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The Next Generation
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This generation of children finds it difficult to read analog clock faces. I can remember learning how to tell time on an analog clock face, with the little hand showing minutes and the big hand showing the hour. Most children today cannot tell time that way at all.

(One child told me he didn't know how to use a rotary dial telephone.)

It got me thinking about what their children may not see around them, nor have to deal with.

One item, nearly gone now, is the corner pay phone. In Los Angeles it's nearly impossible to find a public pay phone, except in hotel lobbies and at the VA. Prostitutes do their business arrangements by cell phone, as do pimps and drug dealers.

Oh, yeah, I forgot. We all do, at least most of us. I think I see a progression to hotspots and VoIP and the demise of two-year cell phone contracts, but that may be wishful thinking on my part.

Which makes me predict that landlines will be a thing of the past in the not-too-distant future, as well. The only people now who call me on my landline are solicitors. I never answer it, but let it go to the answering machine.

I can hope that everything goes wireless (good-bye to the mare's nest of cables, the "leash" that brings you up short when the cable's reached its limit).

Then there's any sort of tape: VHS, music tapes, reel-to-reel (remember that?), computer storage.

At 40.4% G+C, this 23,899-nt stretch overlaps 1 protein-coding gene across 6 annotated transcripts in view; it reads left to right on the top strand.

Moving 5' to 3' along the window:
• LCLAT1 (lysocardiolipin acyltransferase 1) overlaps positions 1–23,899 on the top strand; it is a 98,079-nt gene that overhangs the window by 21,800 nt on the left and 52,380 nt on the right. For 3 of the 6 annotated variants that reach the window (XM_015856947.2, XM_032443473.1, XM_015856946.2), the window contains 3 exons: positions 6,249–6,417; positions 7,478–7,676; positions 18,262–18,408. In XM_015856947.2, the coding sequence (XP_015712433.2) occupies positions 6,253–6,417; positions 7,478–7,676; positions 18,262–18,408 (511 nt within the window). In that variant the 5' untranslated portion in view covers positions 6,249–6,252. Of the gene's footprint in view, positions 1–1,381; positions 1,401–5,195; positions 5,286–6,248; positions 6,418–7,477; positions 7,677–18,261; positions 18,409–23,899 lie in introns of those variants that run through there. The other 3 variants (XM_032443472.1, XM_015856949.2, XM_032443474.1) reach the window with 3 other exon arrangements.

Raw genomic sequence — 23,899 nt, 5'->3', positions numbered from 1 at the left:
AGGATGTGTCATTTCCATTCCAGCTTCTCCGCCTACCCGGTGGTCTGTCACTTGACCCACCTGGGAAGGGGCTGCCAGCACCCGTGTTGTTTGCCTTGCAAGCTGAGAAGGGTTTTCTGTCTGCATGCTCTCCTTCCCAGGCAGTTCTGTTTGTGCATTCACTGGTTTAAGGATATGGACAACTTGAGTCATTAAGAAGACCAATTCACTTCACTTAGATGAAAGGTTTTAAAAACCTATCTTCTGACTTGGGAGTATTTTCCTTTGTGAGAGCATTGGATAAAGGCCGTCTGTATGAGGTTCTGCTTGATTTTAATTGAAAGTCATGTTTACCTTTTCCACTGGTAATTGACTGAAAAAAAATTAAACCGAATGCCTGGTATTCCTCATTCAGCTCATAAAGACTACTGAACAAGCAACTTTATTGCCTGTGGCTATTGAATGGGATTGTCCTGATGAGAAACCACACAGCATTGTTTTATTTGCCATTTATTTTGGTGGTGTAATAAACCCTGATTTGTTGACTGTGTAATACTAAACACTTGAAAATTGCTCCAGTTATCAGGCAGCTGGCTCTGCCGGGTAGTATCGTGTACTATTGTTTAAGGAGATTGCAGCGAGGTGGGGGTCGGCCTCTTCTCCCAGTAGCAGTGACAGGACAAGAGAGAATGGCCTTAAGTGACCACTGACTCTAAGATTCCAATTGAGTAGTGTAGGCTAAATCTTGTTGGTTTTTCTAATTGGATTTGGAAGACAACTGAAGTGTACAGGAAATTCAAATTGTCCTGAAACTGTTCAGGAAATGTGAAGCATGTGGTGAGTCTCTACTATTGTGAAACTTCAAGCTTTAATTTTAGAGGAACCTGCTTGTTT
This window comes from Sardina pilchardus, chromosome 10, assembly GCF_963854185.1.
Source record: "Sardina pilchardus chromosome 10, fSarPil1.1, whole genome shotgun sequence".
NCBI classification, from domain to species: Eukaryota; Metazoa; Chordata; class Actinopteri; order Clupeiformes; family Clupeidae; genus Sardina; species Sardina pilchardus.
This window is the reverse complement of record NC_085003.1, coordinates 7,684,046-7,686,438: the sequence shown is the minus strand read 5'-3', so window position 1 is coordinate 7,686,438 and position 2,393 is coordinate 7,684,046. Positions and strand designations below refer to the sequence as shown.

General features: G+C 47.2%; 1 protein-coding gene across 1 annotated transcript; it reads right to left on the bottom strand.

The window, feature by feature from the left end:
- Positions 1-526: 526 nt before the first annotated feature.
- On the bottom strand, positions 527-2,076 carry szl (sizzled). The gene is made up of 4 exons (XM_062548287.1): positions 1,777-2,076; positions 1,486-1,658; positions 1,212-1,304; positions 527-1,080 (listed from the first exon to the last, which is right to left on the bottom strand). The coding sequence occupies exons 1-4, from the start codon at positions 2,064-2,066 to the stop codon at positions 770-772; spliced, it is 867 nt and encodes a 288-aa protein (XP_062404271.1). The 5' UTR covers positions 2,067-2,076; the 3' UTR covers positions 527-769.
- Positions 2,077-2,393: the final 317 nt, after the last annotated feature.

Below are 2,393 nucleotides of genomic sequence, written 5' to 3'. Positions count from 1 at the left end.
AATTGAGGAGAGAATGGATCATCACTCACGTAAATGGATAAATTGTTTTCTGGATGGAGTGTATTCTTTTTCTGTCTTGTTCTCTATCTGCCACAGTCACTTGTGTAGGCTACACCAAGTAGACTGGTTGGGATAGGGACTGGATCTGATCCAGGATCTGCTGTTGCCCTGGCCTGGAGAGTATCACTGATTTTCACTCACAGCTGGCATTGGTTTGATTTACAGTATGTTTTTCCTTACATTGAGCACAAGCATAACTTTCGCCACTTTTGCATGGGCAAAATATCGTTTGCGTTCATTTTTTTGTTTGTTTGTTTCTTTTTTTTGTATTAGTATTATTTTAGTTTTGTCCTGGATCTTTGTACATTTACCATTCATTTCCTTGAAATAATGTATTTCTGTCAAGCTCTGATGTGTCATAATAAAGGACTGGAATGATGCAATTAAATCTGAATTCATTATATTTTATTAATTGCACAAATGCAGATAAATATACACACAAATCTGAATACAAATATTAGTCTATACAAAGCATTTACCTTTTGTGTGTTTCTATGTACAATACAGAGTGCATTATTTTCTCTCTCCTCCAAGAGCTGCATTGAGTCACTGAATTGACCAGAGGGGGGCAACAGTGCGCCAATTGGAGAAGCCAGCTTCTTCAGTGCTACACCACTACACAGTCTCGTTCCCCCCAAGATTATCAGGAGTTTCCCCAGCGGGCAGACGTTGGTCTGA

I suppose snail mail will follow. Our mailbox is stuffed with catalogs and mass junk mail, and not a whole lot more. We get Christmas cards via the computer (so there goes the Christmas card industry), credit card and bank statements also. I can print out what I need to keep for income tax purposes.

Some places are no longer accepting cash.

Paper checks and the checkbook are another example. I'll bet in another few years paper checks will be a thing of the past. Over the holidays I had to teach my grandnephew how to fill out a check and what it represented (a draft on money in your bank account). It was foreign to him; he's 17 and in college.

emjay mentions cursive handwriting in her comment. another skill soon to be lost entirely?

And what do you think about broadcast (i.e., free) television stations? Will they go the way of the other 20th century technologies? Radio is dependent on cash infusions from supporters of hate talk shows; will something similar happen to TV?

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